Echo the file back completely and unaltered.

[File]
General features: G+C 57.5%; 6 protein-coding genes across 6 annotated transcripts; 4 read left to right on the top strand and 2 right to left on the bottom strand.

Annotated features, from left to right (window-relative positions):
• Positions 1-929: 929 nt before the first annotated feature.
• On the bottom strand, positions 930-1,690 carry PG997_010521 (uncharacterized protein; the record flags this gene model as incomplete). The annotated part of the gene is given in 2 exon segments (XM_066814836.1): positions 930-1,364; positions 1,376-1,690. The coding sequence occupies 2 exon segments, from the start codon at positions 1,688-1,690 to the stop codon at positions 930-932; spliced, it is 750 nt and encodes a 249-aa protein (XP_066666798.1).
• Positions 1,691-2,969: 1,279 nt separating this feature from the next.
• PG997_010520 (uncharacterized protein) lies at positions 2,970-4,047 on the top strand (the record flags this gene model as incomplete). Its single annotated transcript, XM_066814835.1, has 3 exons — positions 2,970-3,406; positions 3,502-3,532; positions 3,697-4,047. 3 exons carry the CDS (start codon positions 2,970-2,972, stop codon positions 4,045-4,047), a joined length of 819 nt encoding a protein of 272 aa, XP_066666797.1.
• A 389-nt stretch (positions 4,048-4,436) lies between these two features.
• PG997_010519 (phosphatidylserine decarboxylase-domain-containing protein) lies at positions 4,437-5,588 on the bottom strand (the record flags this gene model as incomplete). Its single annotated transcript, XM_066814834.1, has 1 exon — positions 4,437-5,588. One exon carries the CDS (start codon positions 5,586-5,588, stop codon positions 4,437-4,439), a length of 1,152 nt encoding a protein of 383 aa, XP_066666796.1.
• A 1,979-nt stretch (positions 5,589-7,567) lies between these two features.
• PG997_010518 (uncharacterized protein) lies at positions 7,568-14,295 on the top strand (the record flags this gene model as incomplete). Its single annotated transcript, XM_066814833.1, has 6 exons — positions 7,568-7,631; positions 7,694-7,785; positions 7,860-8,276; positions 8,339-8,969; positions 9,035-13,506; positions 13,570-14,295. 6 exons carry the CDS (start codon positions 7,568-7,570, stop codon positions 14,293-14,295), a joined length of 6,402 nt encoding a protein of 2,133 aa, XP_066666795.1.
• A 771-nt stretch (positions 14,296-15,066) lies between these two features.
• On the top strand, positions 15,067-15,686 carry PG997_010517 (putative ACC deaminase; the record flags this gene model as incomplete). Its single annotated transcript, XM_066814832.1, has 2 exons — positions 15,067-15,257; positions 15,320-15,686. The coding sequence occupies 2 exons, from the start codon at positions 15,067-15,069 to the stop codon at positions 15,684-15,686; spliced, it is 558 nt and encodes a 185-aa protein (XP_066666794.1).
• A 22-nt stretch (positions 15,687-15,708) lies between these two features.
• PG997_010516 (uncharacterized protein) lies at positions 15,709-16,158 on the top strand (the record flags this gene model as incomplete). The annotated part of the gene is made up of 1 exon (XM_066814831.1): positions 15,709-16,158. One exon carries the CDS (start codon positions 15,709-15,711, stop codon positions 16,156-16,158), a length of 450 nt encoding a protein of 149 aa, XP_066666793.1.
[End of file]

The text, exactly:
General features: G+C 57.5%; 6 protein-coding genes across 6 annotated transcripts; 4 read left to right on the top strand and 2 right to left on the bottom strand.

Annotated features, from left to right (window-relative positions):
• Positions 1-929: 929 nt before the first annotated feature.
• On the bottom strand, positions 930-1,690 carry PG997_010521 (uncharacterized protein; the record flags this gene model as incomplete). The annotated part of the gene is given in 2 exon segments (XM_066814836.1): positions 930-1,364; positions 1,376-1,690. The coding sequence occupies 2 exon segments, from the start codon at positions 1,688-1,690 to the stop codon at positions 930-932; spliced, it is 750 nt and encodes a 249-aa protein (XP_066666798.1).
• Positions 1,691-2,969: 1,279 nt separating this feature from the next.
• PG997_010520 (uncharacterized protein) lies at positions 2,970-4,047 on the top strand (the record flags this gene model as incomplete). Its single annotated transcript, XM_066814835.1, has 3 exons — positions 2,970-3,406; positions 3,502-3,532; positions 3,697-4,047. 3 exons carry the CDS (start codon positions 2,970-2,972, stop codon positions 4,045-4,047), a joined length of 819 nt encoding a protein of 272 aa, XP_066666797.1.
• A 389-nt stretch (positions 4,048-4,436) lies between these two features.
• PG997_010519 (phosphatidylserine decarboxylase-domain-containing protein) lies at positions 4,437-5,588 on the bottom strand (the record flags this gene model as incomplete). Its single annotated transcript, XM_066814834.1, has 1 exon — positions 4,437-5,588. One exon carries the CDS (start codon positions 5,586-5,588, stop codon positions 4,437-4,439), a length of 1,152 nt encoding a protein of 383 aa, XP_066666796.1.
• A 1,979-nt stretch (positions 5,589-7,567) lies between these two features.
• PG997_010518 (uncharacterized protein) lies at positions 7,568-14,295 on the top strand (the record flags this gene model as incomplete). Its single annotated transcript, XM_066814833.1, has 6 exons — positions 7,568-7,631; positions 7,694-7,785; positions 7,860-8,276; positions 8,339-8,969; positions 9,035-13,506; positions 13,570-14,295. 6 exons carry the CDS (start codon positions 7,568-7,570, stop codon positions 14,293-14,295), a joined length of 6,402 nt encoding a protein of 2,133 aa, XP_066666795.1.
• A 771-nt stretch (positions 14,296-15,066) lies between these two features.
• On the top strand, positions 15,067-15,686 carry PG997_010517 (putative ACC deaminase; the record flags this gene model as incomplete). Its single annotated transcript, XM_066814832.1, has 2 exons — positions 15,067-15,257; positions 15,320-15,686. The coding sequence occupies 2 exons, from the start codon at positions 15,067-15,069 to the stop codon at positions 15,684-15,686; spliced, it is 558 nt and encodes a 185-aa protein (XP_066666794.1).
• A 22-nt stretch (positions 15,687-15,708) lies between these two features.
• PG997_010516 (uncharacterized protein) lies at positions 15,709-16,158 on the top strand (the record flags this gene model as incomplete). The annotated part of the gene is made up of 1 exon (XM_066814831.1): positions 15,709-16,158. One exon carries the CDS (start codon positions 15,709-15,711, stop codon positions 16,156-16,158), a length of 450 nt encoding a protein of 149 aa, XP_066666793.1.